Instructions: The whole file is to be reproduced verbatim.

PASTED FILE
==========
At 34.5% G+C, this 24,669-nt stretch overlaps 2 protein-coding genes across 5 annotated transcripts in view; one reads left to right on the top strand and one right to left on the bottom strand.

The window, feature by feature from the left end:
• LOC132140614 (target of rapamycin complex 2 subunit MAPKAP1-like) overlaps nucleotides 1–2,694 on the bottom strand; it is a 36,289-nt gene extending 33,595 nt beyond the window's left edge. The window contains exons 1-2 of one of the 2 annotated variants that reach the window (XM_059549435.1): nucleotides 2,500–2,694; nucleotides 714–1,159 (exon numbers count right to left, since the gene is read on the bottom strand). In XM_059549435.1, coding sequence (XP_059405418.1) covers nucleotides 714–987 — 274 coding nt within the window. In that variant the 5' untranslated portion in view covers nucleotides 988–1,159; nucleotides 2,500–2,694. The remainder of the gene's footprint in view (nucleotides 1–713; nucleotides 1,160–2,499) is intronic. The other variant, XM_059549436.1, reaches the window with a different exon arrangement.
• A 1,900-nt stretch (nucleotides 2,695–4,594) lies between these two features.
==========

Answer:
At 34.5% G+C, this 24,669-nt stretch overlaps 2 protein-coding genes across 5 annotated transcripts in view; one reads left to right on the top strand and one right to left on the bottom strand.

The window, feature by feature from the left end:
• LOC132140614 (target of rapamycin complex 2 subunit MAPKAP1-like) overlaps nucleotides 1–2,694 on the bottom strand; it is a 36,289-nt gene extending 33,595 nt beyond the window's left edge. The window contains exons 1-2 of one of the 2 annotated variants that reach the window (XM_059549435.1): nucleotides 2,500–2,694; nucleotides 714–1,159 (exon numbers count right to left, since the gene is read on the bottom strand). In XM_059549435.1, coding sequence (XP_059405418.1) covers nucleotides 714–987 — 274 coding nt within the window. In that variant the 5' untranslated portion in view covers nucleotides 988–1,159; nucleotides 2,500–2,694. The remainder of the gene's footprint in view (nucleotides 1–713; nucleotides 1,160–2,499) is intronic. The other variant, XM_059549436.1, reaches the window with a different exon arrangement.
• A 1,900-nt stretch (nucleotides 2,695–4,594) lies between these two features.